The Commission believes there are significant opportunities to customize or expand such efforts. It says suspicious activity reporting programs must incorporate appropriate privacy protections to ensure compliance with the Family Educational Rights and Privacy Act (FERPA) and the Health Insurance Portability and Accountability Act (HIPAA). However, confusion remains in some localities about whether and when student records can legally be shared during a health or safety emergency. Reducing this confusion can lead to greater compliance and appropriate reporting of threats to the safety of students and schools.

For optimal engagement with the media after a school safety incident, the Commission says state and local authorities should develop a media plan as part of their broader crisis preparedness, response, and recovery plan. The “No Notoriety Campaign” (i.e., not using shooters’ names or photos, but instead focusing on facts and victims) is a policy that media outlets and communities across the country should consider.

The report also explains that the role of the family is central to controlling violent entertainment and says state and local educational agencies should collaborate with parents to strengthen internet safety measures to curb access to inappropriate content. In addition, the entertainment industry should ensure its rating systems provide parents with the full complement of information needed to make informed decisions about entertainment for their children.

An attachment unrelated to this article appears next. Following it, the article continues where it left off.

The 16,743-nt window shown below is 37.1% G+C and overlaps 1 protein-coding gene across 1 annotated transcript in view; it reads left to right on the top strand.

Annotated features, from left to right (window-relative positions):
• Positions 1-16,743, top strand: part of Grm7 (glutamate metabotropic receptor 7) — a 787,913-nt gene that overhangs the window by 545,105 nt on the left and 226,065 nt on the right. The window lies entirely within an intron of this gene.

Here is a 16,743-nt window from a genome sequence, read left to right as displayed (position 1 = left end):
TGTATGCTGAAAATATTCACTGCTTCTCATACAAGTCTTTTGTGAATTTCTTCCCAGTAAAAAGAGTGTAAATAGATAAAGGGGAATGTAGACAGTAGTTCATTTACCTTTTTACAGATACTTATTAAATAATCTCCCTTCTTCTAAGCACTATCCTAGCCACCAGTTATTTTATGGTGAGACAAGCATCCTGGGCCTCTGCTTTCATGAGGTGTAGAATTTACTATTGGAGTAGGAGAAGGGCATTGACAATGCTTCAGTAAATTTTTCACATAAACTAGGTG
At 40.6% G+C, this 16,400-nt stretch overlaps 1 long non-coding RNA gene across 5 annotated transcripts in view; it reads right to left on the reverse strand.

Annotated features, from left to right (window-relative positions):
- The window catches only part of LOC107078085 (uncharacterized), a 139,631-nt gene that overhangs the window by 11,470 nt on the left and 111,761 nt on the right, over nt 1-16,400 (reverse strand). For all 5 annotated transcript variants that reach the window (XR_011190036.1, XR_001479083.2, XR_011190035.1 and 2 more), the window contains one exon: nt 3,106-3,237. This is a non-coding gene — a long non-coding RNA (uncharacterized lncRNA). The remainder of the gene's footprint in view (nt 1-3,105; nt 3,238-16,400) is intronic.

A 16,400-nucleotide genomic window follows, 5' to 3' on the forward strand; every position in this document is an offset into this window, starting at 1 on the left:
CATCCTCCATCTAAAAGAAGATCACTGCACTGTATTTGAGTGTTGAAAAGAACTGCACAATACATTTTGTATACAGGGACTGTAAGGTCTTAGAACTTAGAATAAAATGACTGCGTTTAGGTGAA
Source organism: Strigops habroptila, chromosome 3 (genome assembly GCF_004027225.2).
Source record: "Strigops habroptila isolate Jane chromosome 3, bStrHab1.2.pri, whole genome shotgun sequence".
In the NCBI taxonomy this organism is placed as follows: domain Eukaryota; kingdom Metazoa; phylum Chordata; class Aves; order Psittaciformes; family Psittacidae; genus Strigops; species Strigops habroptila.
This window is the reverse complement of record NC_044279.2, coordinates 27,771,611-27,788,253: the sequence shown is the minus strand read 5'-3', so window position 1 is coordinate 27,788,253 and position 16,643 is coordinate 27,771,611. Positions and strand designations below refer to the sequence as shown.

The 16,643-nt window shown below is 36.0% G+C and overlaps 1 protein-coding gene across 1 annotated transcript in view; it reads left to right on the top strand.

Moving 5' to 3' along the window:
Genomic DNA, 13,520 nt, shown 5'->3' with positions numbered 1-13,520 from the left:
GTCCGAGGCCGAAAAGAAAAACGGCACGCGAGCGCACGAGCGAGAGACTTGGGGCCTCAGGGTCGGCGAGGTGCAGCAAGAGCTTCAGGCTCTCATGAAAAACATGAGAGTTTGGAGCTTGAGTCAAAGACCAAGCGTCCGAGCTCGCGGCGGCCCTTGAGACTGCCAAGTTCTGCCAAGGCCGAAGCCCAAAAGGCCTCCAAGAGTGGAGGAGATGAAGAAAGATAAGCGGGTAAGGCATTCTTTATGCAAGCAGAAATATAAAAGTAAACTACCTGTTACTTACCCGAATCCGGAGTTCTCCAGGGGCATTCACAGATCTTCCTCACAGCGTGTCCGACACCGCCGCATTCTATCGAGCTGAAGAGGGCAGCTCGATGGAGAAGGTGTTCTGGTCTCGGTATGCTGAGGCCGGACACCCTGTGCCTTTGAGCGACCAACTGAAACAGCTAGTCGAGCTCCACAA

Maintaining order in the classroom is vital to keeping schools safe. Teachers are best positioned to identify and address disorderly conduct. However, guidance issued by the prior Administration advocated a federal solution that undercut the ability of local officials to address the impact of disciplinary matters on school safety. The Commission says the guidance also relies on a dubious reading of federal law. It adds that the guidance should be rescinded and information about resources and best practices for improving school climate and learning outcomes should be developed for schools and school districts.